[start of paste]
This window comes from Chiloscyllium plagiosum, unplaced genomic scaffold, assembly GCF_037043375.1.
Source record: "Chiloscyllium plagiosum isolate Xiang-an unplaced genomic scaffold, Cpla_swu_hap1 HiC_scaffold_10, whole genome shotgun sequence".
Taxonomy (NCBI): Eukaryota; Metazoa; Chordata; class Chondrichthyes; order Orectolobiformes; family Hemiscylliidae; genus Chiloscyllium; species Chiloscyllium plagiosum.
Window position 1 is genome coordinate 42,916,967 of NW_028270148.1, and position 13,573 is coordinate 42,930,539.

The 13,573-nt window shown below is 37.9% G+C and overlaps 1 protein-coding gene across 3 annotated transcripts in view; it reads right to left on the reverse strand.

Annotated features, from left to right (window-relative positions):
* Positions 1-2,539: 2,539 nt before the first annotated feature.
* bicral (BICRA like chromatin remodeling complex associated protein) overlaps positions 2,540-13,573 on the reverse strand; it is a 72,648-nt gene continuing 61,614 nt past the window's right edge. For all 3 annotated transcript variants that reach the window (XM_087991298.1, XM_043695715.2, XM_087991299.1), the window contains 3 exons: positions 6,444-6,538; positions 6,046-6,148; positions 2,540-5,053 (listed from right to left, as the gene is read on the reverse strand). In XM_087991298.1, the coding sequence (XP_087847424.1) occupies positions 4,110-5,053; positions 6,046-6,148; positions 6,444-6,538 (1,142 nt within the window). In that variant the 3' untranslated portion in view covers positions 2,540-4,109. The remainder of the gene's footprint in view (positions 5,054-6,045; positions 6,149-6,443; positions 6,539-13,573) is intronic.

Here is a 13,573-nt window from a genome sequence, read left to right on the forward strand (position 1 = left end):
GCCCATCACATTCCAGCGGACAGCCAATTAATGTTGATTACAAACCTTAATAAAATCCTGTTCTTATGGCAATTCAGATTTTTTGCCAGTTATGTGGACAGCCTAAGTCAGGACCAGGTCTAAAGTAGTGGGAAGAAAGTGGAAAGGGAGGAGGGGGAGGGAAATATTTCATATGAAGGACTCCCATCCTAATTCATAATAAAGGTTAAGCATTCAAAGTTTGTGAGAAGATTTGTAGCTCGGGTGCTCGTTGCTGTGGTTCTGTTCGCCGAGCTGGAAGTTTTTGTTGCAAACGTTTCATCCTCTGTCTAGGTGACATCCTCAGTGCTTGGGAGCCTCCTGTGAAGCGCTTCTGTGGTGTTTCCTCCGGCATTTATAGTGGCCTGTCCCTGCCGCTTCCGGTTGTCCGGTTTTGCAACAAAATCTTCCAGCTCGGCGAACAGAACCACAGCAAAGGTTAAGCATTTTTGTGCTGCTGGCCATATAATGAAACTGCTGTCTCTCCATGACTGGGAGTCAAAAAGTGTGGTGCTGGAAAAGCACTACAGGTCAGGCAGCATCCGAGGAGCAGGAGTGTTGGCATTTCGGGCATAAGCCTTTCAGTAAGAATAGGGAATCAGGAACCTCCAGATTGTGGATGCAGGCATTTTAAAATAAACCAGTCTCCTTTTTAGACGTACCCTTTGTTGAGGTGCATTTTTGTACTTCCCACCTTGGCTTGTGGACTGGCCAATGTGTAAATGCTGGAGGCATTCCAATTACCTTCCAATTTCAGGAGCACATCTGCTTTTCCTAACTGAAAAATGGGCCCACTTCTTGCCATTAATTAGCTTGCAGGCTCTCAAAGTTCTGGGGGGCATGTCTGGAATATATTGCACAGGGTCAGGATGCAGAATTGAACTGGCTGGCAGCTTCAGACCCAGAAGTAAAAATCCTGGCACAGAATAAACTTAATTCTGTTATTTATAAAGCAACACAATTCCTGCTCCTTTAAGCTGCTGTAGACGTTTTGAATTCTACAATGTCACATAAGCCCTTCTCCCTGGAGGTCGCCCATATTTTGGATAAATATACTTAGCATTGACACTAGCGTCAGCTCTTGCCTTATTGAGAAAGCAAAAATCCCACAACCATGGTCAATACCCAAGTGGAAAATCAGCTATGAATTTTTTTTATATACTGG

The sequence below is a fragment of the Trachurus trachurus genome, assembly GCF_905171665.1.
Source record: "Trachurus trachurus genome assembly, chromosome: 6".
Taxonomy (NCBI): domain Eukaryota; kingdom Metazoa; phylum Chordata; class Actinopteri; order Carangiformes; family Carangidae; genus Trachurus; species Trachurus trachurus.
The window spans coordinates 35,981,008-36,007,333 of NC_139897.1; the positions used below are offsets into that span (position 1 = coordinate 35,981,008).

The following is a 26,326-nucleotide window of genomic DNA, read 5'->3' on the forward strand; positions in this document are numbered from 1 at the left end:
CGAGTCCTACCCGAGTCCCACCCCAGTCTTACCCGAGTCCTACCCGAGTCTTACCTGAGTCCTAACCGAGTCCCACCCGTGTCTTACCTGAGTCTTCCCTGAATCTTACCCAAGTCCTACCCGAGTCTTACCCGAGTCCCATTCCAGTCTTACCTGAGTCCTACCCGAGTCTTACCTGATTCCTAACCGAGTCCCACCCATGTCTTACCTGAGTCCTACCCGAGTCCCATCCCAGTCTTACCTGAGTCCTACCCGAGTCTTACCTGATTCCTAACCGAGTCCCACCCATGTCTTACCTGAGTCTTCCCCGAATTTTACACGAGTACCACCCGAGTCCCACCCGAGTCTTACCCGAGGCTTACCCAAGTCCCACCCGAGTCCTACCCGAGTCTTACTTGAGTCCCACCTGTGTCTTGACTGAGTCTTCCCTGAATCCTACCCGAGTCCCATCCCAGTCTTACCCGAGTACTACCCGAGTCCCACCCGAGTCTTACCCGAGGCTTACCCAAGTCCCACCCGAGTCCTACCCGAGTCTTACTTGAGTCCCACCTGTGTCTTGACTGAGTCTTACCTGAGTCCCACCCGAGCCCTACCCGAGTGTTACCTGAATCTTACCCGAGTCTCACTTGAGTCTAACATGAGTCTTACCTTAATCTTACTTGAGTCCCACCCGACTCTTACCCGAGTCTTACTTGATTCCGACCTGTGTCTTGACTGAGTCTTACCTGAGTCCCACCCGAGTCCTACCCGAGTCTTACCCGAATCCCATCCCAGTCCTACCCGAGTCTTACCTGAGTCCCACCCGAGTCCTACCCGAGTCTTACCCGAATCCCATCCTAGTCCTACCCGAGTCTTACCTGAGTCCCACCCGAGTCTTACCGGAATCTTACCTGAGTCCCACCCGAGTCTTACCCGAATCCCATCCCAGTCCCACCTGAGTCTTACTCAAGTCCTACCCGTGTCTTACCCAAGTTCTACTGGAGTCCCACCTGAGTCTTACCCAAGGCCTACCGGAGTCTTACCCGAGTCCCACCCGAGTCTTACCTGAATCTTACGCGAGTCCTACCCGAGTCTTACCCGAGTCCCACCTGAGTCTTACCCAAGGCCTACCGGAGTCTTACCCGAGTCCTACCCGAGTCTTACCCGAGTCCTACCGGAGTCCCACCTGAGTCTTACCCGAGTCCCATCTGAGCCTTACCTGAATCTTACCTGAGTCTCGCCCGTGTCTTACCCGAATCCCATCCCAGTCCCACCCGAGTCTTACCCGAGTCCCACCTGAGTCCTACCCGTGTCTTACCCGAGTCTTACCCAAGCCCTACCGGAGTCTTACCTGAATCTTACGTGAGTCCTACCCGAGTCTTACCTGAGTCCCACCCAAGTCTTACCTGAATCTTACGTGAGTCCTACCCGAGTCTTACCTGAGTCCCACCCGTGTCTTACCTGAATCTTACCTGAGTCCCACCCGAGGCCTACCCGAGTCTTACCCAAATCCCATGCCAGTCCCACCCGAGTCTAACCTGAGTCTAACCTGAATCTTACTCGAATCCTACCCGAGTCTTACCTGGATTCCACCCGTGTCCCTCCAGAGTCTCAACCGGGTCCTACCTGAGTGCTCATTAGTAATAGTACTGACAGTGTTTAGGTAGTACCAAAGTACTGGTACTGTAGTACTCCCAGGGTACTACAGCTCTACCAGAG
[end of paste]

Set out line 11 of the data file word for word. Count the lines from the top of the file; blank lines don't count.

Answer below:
The sequence below is a fragment of the Trachurus trachurus genome, assembly GCF_905171665.1.